FCSFR: If you don't mind disclosing this information, what was the budget for this picture and how did you go about raising the money to shoot the film?

JG: I think the production of it cost about $1,000, then more in post and submitting to festivals, which I'm doing now.  Maybe $1,500.  I used money I saved up from work and then the rest in credit cards.

Mostly in credit cards.

FCSFR: How did you secure the locations for the film?  Was that a piece of the budget?

JG: Chris and I did some location scouting and eventually found a dingy hotel where it seemed like mostly truckers and prostitutes stayed.  It felt legit, so I booked a room for a few nights.  We got kicked out the second night for too much noise so I had to find a completely different hotel.  That cost me some, for sure.  But it visually worked out well.  It was where we filmed the parking garage stuff and the main character's hotel room.

Hotel stay, food, gas and props were the biggest costs for the budget.

FCSFR: What was the biggest challenge of shooting so bare bones and on location?

JG: This story and character has always been very important to me, so I knew that I would invest whatever I had to get it made.  The biggest challenge was filming in and out of the hotel room without getting kicked out.

The stuff outside was difficult.  I had Evan's character going crazy and screaming in anger all over the place.  We also caused attention outside the hotel with the lights we had and the constant laughter from all the fun we were having.  About 2 AM, the cops came and had us pack our bags and leave.  I woke up the next morning in my bedroom, full of film equipment and props.  I was upset and unsure what to do.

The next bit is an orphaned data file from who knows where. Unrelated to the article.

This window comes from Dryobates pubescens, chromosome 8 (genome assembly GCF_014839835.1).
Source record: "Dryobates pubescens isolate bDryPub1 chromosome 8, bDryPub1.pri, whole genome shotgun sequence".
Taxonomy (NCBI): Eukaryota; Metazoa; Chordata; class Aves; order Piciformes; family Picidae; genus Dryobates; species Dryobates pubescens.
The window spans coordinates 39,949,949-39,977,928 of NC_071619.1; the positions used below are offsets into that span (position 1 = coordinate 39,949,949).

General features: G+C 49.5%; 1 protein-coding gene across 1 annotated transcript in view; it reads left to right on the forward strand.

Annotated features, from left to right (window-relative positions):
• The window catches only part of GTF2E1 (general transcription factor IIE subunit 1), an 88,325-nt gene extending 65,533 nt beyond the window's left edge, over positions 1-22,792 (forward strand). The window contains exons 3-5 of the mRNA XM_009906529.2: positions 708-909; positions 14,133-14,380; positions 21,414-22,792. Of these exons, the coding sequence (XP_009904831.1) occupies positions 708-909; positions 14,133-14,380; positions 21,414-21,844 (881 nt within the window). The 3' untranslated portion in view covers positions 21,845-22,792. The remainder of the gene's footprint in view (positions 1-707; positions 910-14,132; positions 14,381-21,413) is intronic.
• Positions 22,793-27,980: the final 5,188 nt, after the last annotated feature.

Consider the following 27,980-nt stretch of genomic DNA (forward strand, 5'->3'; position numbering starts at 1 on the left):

I reserved a room at a hotel I used to stay for vacation when I was little.  Everyone showed up and we got it done.  It would've never happened any other way.

I'm happy we did it.  It was all very surreal.

FCSFR: Are you a fan of thrillers in general?  Do you think you will stick to that vein of storytelling for the immediate future?

JG: I like the crime genre, mostly. My favorite films are Reservor Dogs, Taxi Driver and Magnolia.

This story worked best as a thriller, I think.  My next project, I would like to make something less dark.  While I was writing the film I was hooked on "Boardwalk Empire". The season where Gyp Rosetti is stabbed in the back by Tonino, I printed out screenshots from that and used it for inspiration for choosing shots for the climax.

If I had an unlimited budget, it would be a crime or gangster flick.

FCSFR: And on that note, what's next on your plate?  Do you have a follow-up project yet?

JG: I'm in the process of writing another short film.  It's more of a comedy or love story with bizarre characters and ridiculous sequences.  I'm also trying to keep myself involved in different projects.  I worked with Kisanti on one of her productions that is being edited now.  Chris is putting together a documentary that I'll be a part of as well.